Familytree DNA has a 12 marker Y DNA test that costs $39
Ancestry has a 33 for $149 or 46 marker for $179
National Geographic costs $200 and tests 3,000 markers on mitochondrial DNA, and more than 10,000 markers on the Y chromosome.......
23andme is $99
Genebase has a $119 Y DNA 20 marker test and a 44 marker for $199.
As I will (probably) have to pay for the tests anyone with suggestions or have experience of the foregoing? Which one would be most effective? Which one should I opt for?
A Y DNA test done by you and your cousin would confirm if you share the same male common ancestor down the direct male line. Family Tree DNA are best for this but a 37 marker test is the better option.
A mtDNA test is worthless to confirm the link with your cousin for the reasons you stated.
An autosomnal test (23andme by far offer the best value) will give you a list of relatives who could share a common ancestor with anyone in your family tree. This kind of test is best used in conjunction with a good paper trail.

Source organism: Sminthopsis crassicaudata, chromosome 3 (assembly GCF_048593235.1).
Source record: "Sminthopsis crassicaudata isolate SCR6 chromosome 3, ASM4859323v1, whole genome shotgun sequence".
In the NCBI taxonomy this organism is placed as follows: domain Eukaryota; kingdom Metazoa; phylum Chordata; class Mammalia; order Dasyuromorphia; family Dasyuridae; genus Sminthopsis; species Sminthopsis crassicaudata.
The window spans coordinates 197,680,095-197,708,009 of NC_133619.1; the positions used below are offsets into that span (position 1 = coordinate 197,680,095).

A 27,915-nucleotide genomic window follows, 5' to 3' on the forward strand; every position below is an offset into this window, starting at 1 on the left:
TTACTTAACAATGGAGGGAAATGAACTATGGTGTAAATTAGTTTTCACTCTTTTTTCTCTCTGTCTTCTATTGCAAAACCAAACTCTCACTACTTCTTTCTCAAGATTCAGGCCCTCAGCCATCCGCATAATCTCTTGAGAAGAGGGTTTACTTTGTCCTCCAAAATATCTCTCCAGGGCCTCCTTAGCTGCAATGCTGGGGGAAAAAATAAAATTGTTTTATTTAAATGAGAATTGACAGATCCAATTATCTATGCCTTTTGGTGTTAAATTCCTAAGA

I think everyone's a bit confused in this thread. You don't need a separate test!
X chromosomes and Y chromosomes DO recombine, albeit not as much as the other chromosomes. Mitochondrial DNA doesn't (for the sake of simplicity anyway).
23andme has a feature where it will look at your autosomal DNA (everything that isn't your X and Y) and look for segments which are characteristic of specific regions. So to answer your question, it MIGHT show that a bit came from Southern Europe as opposed to the British Isles. It might not, even if some of the DNA is from Southern Europe, because it's "non-specific European DNA."
So the answer is that it COULD show it, or your DNA could not be specific enough to show it.
If you'd like, I could post my genealogy results from my 23andme to see what it looks like!